Have you noticed that you can't get your shower as hot as you want? Or do you feel like sometimes the water gets to a painfully hot temperature? You can do something about it! Don't settle for a water heater that doesn't perform the way you want.
Before you set your temperature, however, you need to know that there are some risks. Yes, water temperature can be a dangerous thing! If the water isn't hot enough, it can be a cesspool of bacteria. Legionella pneumophila thrives in water temperatures that aren't hot enough. If you make it too hot, you can accidentally have water that scalds your skin. It only takes 2-3 seconds for a person to suffer third-degree burns.
The Environmental Protection Agency (EPA) says that the optimal temperature for a water heater is 120 degrees. This is hot enough to kill bacteria, but not so hot that it will scald you.
With that out of the way, here are 7 steps to setting your water heater temperature:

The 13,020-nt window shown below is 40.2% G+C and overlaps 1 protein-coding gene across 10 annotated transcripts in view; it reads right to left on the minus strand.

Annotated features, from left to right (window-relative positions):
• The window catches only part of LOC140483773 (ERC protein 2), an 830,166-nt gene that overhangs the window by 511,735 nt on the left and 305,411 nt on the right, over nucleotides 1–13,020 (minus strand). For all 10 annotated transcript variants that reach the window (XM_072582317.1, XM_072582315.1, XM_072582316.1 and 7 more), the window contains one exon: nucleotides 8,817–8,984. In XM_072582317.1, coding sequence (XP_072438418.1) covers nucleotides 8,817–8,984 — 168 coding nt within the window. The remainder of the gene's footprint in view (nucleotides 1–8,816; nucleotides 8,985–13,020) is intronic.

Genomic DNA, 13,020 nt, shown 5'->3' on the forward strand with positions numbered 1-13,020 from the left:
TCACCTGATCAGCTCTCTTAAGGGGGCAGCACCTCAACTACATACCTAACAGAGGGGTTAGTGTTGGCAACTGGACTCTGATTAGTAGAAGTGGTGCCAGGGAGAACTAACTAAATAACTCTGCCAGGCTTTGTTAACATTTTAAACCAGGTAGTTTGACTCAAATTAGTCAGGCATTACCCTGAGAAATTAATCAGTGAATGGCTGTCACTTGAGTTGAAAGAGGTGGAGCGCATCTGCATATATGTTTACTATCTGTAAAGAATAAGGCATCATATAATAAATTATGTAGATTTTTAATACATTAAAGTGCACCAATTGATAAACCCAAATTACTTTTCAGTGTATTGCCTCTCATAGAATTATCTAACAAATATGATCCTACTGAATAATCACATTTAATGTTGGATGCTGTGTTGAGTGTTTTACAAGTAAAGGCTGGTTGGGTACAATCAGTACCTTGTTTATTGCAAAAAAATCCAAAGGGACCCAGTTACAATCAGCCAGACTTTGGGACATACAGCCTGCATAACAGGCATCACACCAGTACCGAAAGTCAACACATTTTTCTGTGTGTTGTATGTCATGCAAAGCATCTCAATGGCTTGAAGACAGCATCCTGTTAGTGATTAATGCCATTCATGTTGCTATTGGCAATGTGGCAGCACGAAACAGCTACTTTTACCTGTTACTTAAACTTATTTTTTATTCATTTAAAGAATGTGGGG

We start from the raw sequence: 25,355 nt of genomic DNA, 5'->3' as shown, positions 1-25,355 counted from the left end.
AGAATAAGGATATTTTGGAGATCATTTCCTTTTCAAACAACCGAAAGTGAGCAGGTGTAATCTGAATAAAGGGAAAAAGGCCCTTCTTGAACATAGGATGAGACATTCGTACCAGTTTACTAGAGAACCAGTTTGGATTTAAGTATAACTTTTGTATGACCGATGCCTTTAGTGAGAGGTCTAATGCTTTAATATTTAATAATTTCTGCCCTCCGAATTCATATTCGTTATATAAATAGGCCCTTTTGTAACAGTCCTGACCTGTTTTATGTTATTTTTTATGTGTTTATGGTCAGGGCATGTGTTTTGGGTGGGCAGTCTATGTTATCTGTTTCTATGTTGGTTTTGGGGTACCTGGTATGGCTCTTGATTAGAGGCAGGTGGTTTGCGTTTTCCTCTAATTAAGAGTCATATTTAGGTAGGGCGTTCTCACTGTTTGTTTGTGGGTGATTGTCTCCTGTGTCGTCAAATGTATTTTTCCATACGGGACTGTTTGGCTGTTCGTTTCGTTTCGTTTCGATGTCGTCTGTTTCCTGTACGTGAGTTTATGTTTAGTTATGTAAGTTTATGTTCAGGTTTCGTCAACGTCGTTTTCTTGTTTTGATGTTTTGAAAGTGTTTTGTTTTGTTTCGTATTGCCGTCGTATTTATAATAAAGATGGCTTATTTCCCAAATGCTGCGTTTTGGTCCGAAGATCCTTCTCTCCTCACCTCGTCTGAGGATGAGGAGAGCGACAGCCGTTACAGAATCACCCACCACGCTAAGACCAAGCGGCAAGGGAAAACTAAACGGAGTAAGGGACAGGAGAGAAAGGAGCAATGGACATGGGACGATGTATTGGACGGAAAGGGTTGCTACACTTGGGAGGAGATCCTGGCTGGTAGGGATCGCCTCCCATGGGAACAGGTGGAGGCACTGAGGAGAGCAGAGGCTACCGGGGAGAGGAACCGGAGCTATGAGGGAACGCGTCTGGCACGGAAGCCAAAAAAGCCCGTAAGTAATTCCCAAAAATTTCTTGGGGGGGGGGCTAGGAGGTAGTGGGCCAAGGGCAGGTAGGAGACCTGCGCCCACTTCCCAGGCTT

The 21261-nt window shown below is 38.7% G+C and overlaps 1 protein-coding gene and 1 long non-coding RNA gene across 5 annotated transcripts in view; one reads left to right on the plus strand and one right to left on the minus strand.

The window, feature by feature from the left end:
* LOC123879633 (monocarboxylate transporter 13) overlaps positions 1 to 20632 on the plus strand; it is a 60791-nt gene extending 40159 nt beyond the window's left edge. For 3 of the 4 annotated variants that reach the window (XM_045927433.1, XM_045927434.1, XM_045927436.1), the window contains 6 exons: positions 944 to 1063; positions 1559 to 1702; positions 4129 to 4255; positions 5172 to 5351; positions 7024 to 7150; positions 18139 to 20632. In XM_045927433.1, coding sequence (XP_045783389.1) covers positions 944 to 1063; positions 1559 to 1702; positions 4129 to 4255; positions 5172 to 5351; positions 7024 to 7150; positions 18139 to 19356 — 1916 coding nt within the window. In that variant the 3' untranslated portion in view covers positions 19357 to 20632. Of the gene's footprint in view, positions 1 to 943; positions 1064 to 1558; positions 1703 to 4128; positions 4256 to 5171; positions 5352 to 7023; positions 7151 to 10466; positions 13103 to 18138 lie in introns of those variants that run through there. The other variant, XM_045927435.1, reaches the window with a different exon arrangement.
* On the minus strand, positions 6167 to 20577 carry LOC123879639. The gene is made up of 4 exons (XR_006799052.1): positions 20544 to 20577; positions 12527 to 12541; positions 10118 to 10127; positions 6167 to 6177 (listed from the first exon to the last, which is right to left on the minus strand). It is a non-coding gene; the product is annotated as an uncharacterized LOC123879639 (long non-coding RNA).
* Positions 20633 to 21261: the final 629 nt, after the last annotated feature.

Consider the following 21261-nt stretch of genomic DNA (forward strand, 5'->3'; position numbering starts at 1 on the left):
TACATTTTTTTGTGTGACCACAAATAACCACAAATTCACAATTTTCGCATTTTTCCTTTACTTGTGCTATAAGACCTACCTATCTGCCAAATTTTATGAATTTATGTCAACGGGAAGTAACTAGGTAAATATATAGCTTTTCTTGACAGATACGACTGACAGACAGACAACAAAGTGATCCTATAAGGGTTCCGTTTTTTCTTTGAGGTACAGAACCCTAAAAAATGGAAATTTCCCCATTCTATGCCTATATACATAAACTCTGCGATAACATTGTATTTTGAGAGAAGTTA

Turn off power to the heater at the circuit breaker panel
Find the dial or thermostat on the heater. It's usually located behind an insulated panel. If you have an electric heater, you probably have two—one each at the top and bottom
To determine the temperature, find a dial near the bottom of the tank. It's easy to adjust—counterclockwise to increase the temperature or clockwise to decrease it. If your heater is electric, the dial is likely behind an insulated panel.
Does your heater have two thermostats? Make sure you set them both to the same temperature!
Test the water temperature after you've adjusted it to make sure it's at a safe level. Go to a sink and let the water run until it gets as hot as it can. Collect some in a cup and then use a thermometer to check the temperature. It may take your heater almost an hour for it to reach the new temperature.